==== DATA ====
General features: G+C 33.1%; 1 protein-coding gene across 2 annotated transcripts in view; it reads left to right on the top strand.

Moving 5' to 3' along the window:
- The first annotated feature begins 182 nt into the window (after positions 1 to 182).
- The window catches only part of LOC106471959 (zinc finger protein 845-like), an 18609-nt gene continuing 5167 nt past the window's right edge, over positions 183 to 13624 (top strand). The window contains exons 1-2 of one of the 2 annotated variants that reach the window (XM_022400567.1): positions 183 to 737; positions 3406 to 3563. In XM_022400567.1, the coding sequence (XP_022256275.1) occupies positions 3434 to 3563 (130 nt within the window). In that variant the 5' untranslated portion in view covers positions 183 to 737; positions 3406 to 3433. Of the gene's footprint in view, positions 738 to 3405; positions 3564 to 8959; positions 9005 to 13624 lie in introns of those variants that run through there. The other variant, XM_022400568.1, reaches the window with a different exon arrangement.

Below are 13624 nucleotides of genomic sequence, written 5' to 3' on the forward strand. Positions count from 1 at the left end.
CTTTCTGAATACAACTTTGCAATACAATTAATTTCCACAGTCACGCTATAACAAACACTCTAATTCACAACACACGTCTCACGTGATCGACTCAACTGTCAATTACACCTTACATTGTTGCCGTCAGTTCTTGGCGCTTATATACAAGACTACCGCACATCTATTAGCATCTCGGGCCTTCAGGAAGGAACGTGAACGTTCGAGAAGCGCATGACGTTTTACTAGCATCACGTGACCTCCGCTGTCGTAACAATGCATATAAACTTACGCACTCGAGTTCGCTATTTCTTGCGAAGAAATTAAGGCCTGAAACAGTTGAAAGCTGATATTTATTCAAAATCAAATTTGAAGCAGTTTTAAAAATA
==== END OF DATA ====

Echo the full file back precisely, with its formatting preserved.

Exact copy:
General features: G+C 33.1%; 1 protein-coding gene across 2 annotated transcripts in view; it reads left to right on the top strand.

Moving 5' to 3' along the window:
- The first annotated feature begins 182 nt into the window (after positions 1 to 182).
- The window catches only part of LOC106471959 (zinc finger protein 845-like), an 18609-nt gene continuing 5167 nt past the window's right edge, over positions 183 to 13624 (top strand). The window contains exons 1-2 of one of the 2 annotated variants that reach the window (XM_022400567.1): positions 183 to 737; positions 3406 to 3563. In XM_022400567.1, the coding sequence (XP_022256275.1) occupies positions 3434 to 3563 (130 nt within the window). In that variant the 5' untranslated portion in view covers positions 183 to 737; positions 3406 to 3433. Of the gene's footprint in view, positions 738 to 3405; positions 3564 to 8959; positions 9005 to 13624 lie in introns of those variants that run through there. The other variant, XM_022400568.1, reaches the window with a different exon arrangement.

Below are 13624 nucleotides of genomic sequence, written 5' to 3' on the forward strand. Positions count from 1 at the left end.
CTTTCTGAATACAACTTTGCAATACAATTAATTTCCACAGTCACGCTATAACAAACACTCTAATTCACAACACACGTCTCACGTGATCGACTCAACTGTCAATTACACCTTACATTGTTGCCGTCAGTTCTTGGCGCTTATATACAAGACTACCGCACATCTATTAGCATCTCGGGCCTTCAGGAAGGAACGTGAACGTTCGAGAAGCGCATGACGTTTTACTAGCATCACGTGACCTCCGCTGTCGTAACAATGCATATAAACTTACGCACTCGAGTTCGCTATTTCTTGCGAAGAAATTAAGGCCTGAAACAGTTGAAAGCTGATATTTATTCAAAATCAAATTTGAAGCAGTTTTAAAAATA